Some Athletes Should Take a Twitter Vacation

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In an ideal world, social media provides everyone with an engaging way to communicate with people of all kinds.

In the sports world, social media is often a channel filled with ugly, hateful and often ridiculous messages.

I’ve already touched on the Jay Cutler issue from last week in this Fourthand140.com post. And much of the mouth-breathing that happens on social networks around sports – specifically Twitter – comes from fans, as it did in the Cutler case.

But athletes can just as easily make fools of themselves in 140 characters or less.

Enter Antonio Cromartie. Already a defensive back with a reputation for being loud-mouthed, number 31 also uses his Twitter account to talk trash to fans, followers and other players.

In the past week, he’s reached out his 76,000+ followers to:

1) Physically threaten Seattle Seahawks QB Matt Hasselbeck.
2) Belittle and berate followers and fans.
3) Alienate himself from other NFL players as it relates to the fast-approaching collective bargaining agreement. 

Let’s also not forget Cromartie’s public strategy for covering Pittsburgh Steelers WR Hines Ward in the AFC championship game last week – outlined to the media as this:

“Grab his ass by the throat and choke the s— out of him.”

Stay classy, 31.   

Thankfully, Cromartie is headed to the offseason, where his venom will have less impact. But his actions on Twitter are unfortunate for fans and followers alike.

Why use Twitter like this? Perhaps the on-field trash-talking persona feels just as good online for players like Cromartie. Because he’s not alone. Other athletes use Twitter as a tool for intimidation, anger or mean-spiritedness.

Some high-profile examples include the Buffalo Bills Kawika Mitchell and his less-than-enthusiastic welcome to teammate Richie Incognito; the Maurice Jones-Drew/Jay Cutler fiasco, which MJD has backed down from somewhat; and the ongoing team photo fiasco with Green Bay Packers “teammates” Aaron Rodgers, Nick Barnett and Jermichael Finley. Many others could make the list…

I’m a social media purist, so when I see this kind of behavior, it’s disappointing. It’s even more so when it comes from athletes who should know better, or at the very least, should take the high road. Cromartie has done neither.

The collision of social media and sports has been a fast and violent one, giving fans unique and authentic views of the lives of athletes. Many times these are glimpses they could never have gotten without social media. Other times, unfortunately, they see very raw, uninspriring and disappointing behavior.

As ESPN.com’s Jemele Hill put it, “Sports thrive on personalities… Twitter isn’t perfect (what form of technology is?) but at least it doesn’t always give us such a one-dimensional view of athletes.” 

Yes, we need those personalities to make the games – and the inevitable off-seasons – more interesting. But that doesn’t excuse decency or kindness. I’m not asking for a sanitized glimpse into their world – just one that has a little more civility.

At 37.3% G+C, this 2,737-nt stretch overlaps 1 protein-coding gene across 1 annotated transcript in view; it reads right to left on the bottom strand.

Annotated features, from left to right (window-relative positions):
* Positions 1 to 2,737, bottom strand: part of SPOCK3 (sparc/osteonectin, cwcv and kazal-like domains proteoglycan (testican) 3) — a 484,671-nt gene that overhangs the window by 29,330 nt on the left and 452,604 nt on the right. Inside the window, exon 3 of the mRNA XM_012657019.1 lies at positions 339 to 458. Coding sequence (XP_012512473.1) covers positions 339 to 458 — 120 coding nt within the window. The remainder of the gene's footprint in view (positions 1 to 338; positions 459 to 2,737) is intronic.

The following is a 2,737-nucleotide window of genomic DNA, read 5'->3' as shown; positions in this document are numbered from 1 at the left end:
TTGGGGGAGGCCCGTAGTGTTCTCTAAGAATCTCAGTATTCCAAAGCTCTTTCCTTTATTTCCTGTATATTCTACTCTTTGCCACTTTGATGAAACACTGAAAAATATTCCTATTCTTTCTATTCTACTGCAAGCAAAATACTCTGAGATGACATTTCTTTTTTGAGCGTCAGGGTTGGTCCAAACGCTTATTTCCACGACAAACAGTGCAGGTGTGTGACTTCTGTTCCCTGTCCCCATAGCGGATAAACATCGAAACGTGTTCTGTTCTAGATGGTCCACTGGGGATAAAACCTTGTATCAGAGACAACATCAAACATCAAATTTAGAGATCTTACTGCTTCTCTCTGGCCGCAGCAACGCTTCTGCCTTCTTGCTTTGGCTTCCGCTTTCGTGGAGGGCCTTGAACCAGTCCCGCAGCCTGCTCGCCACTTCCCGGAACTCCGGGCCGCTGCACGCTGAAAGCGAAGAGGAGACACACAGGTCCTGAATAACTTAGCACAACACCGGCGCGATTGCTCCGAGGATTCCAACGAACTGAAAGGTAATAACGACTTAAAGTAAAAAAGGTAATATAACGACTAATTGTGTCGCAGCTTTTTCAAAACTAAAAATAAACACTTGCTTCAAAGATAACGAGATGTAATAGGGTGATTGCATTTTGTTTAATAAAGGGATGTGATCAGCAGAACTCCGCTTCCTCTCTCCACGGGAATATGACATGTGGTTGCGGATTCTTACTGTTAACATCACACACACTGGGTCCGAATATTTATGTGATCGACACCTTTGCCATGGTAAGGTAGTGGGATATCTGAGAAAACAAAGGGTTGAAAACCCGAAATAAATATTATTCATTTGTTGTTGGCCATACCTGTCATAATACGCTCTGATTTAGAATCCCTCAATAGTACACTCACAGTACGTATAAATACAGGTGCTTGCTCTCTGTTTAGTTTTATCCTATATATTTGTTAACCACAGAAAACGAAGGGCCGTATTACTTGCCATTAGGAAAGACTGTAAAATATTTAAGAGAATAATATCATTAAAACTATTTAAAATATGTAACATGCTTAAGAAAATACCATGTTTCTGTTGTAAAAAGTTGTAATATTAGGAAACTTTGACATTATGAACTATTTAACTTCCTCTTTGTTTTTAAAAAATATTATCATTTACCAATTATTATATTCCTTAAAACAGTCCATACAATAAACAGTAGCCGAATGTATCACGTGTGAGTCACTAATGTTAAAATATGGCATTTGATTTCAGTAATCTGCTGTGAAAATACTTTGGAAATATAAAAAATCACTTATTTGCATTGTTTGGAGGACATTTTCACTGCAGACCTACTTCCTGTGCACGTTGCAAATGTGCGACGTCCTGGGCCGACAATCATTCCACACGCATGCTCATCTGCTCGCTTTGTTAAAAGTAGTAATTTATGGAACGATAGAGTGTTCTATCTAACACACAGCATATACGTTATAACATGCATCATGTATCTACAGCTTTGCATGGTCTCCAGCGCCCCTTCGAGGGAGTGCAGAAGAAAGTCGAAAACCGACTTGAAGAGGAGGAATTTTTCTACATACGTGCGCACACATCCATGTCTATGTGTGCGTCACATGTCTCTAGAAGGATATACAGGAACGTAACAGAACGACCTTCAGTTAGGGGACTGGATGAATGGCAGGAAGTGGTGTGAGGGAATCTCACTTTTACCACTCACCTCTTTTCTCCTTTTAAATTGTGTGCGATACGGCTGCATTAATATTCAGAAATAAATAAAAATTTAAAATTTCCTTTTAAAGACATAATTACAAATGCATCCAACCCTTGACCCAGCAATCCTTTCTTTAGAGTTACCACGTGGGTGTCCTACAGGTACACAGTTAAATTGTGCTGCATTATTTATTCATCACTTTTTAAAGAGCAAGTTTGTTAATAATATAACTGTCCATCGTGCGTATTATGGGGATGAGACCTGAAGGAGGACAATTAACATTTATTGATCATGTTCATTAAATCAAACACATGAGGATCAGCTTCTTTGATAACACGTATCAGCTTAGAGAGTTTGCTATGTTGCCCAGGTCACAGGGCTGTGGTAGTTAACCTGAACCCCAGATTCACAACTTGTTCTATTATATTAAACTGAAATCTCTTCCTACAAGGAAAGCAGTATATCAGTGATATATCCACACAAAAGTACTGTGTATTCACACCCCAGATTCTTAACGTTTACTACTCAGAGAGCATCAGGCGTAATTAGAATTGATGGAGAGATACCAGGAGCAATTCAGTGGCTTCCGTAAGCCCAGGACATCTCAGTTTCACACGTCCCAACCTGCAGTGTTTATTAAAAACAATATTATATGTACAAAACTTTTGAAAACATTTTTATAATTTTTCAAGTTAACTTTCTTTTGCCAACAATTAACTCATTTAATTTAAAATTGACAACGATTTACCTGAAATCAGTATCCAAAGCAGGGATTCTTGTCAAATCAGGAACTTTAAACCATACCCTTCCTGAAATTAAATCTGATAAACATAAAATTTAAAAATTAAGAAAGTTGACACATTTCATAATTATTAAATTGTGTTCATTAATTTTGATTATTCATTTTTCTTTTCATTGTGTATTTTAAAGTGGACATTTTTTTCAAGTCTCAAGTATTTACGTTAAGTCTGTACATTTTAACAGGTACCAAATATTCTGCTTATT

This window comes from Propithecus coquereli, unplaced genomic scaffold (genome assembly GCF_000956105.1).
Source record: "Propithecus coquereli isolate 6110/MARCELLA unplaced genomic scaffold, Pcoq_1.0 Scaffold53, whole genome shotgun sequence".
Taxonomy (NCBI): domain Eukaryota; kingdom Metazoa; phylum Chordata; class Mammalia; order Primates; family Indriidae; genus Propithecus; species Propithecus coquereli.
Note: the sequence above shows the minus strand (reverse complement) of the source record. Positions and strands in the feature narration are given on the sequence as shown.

Thanks for being a fan.

Steelers Use Facebook Page to Stir the Pot Before NFL Divisional Playoff Game

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Today’s NFL divisional playoff games are already ripe with potential controversy. On a cold day in January, there’s some nice heat generating from social networks related to NFL officiating.

First, ESPN’s Adam Schefter tweeted this news from the NFL front office:

“Ray Anderson [NFL senior vice president of football operations] warned teams if any illegal acts occur during this weekend’s games, past comments will be considered in evaluating discipline.”  

Though not playing this weekend, Jacksonville Jaguar RB Maurice Jones-Drew quickly replied to Schefter’s post with this:

“So in other words they want us to be robots… Have no emotion or passion and we are talking about playoffs (jim mora voice)”

Jones-Drew’s tweet is another shot at the NFL – oft referred to as the No Fun League – for its crackdown on players who show a lot of emotion, character or celebratory actions during games.

The Pittsburgh Steelers fired their own salvo of sorts at NFL officials not long after.

Just hours before the Steelers were to take on the Baltimore Ravens in Heinz Field, the team’s Facebook page posted this interesting item (courtesy of their research team I’d imagine):

NFL players – Steelers ROLB James Harrison inparticular – have been hit with a barrage of fines and flags for illegal hits this season. Some of his teammates and even other players in the league came to his defense following the fines.

Now it appears the Steelers front office – or at least its marketing department – is doing its part to rile up fans with that post today.

What’s especially interesting is the timing. It was posted early enough in the day where many ticket holders would be able to see it, and would thus be prepared when they enter Heinz Field and begin cheering for their beloved Steelers – or perhaps more importantly, boo the officiating crew.

Is the post a little off-limits by the Steelers? It definitely stirred the pot with fans, based on the more than 1,000 comments left on the post. I think it’s great info to have for fans – nothing erroneous was reported.

And what of the subject of trash-talking? The NFL is putting its foot down for sure. But it’s hard to cool the emotions around a divisional playoff game when SO much is at stake.

What do you think? Share your comments.

And thanks for being a fan.